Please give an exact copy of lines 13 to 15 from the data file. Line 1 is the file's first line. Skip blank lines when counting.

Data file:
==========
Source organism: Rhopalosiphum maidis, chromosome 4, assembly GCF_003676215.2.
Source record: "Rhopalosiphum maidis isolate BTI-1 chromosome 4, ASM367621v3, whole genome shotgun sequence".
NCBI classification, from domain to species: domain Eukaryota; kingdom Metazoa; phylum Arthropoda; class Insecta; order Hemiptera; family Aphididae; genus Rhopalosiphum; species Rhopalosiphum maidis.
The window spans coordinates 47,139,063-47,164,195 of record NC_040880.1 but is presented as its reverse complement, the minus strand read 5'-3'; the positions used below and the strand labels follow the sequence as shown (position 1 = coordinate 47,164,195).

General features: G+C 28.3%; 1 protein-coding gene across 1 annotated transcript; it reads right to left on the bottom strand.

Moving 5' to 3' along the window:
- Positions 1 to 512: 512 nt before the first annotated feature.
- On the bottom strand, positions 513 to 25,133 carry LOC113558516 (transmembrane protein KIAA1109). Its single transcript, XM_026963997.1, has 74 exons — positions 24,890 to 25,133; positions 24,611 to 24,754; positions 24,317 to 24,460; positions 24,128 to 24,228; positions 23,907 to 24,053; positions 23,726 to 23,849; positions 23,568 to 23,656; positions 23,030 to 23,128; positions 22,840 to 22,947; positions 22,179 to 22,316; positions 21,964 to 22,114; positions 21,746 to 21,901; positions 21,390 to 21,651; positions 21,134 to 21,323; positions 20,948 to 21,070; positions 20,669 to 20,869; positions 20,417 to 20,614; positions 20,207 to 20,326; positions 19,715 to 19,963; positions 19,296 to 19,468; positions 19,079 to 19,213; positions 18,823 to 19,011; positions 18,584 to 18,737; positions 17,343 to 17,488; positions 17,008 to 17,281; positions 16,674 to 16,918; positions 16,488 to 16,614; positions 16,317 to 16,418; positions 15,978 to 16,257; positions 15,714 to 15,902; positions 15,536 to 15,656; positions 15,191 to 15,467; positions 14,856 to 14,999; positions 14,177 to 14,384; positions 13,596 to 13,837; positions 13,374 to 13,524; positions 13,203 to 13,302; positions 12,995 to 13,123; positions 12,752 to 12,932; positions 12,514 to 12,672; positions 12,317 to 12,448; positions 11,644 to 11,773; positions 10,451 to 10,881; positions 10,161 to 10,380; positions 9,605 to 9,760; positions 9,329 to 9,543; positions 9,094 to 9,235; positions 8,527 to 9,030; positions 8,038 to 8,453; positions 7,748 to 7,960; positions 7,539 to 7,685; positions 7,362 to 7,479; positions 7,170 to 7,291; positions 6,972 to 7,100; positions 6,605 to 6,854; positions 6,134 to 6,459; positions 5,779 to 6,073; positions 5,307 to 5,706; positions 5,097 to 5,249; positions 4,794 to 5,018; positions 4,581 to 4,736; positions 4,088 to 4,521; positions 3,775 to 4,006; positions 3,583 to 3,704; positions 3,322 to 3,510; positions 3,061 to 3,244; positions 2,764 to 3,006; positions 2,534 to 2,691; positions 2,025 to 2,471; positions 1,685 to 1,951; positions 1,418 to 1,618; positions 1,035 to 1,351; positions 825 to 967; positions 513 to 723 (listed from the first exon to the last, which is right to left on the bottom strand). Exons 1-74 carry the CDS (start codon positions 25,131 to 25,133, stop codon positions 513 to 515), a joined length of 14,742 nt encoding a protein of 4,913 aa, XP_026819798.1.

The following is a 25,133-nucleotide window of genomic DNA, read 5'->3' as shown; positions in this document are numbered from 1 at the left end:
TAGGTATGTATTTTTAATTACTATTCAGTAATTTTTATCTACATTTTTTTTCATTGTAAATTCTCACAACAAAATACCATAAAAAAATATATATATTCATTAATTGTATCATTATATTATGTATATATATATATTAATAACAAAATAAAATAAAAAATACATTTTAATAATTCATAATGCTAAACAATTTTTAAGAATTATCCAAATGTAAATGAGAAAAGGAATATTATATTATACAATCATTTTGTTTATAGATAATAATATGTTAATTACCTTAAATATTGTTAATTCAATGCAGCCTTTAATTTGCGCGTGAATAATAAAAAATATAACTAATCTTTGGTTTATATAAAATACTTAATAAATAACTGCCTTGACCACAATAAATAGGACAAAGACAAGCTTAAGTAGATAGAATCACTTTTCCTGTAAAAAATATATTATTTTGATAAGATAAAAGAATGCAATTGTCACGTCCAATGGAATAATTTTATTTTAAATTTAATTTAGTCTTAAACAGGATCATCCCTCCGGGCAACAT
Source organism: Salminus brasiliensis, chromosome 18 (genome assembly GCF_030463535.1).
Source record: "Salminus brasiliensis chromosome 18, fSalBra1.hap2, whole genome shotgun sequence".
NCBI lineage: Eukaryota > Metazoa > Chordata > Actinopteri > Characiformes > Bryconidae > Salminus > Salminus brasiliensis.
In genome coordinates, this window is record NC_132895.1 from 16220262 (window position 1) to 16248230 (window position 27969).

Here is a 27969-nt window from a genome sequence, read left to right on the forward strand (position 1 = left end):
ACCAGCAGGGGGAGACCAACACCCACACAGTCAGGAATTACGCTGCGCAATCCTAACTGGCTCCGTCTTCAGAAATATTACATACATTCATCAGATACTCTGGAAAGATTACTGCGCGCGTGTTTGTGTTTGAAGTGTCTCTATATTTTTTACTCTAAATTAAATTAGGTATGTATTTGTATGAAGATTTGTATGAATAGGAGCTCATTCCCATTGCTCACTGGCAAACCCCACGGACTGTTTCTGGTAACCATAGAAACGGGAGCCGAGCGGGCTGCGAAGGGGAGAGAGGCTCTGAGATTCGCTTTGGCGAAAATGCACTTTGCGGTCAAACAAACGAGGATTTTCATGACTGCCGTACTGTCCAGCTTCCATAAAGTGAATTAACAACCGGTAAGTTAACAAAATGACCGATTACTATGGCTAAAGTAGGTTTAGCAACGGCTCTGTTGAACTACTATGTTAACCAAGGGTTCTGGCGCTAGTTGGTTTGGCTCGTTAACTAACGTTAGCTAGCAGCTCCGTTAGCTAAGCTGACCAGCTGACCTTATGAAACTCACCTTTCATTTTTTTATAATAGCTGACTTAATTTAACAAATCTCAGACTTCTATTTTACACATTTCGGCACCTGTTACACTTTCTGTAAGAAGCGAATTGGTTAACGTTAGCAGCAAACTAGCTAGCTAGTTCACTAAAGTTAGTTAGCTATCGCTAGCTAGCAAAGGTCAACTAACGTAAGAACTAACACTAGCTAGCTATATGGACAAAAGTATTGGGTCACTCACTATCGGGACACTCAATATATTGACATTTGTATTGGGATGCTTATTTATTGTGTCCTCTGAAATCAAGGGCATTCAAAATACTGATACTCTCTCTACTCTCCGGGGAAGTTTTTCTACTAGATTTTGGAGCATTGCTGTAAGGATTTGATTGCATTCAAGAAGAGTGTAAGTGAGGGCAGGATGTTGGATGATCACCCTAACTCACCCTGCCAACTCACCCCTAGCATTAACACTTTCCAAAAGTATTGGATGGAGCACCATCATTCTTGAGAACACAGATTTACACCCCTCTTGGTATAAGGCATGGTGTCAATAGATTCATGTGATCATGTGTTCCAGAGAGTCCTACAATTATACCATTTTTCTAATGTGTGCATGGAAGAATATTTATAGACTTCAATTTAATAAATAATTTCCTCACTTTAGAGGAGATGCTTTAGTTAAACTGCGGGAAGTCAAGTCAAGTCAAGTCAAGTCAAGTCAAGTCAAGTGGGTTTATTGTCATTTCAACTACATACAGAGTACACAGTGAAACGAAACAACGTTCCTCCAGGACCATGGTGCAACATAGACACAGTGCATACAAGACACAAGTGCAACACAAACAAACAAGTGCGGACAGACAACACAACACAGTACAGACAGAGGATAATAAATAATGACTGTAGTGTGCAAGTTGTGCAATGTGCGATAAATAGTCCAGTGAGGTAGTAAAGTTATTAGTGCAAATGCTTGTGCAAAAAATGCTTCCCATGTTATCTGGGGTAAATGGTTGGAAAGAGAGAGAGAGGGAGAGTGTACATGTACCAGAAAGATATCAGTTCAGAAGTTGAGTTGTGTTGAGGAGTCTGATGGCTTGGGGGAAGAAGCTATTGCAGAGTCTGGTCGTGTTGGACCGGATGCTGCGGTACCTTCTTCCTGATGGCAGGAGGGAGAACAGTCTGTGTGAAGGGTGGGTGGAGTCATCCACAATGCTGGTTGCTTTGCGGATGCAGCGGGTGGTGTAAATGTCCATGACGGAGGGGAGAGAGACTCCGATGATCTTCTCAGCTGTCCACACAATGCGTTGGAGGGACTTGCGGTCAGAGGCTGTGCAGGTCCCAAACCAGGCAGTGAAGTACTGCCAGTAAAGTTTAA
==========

NCBI lineage: Eukaryota > Metazoa > Chordata > Actinopteri > Characiformes > Bryconidae > Salminus > Salminus brasiliensis.
In genome coordinates, this window is record NC_132895.1 from 16220262 (window position 1) to 16248230 (window position 27969).

Here is a 27969-nt window from a genome sequence, read left to right on the forward strand (position 1 = left end):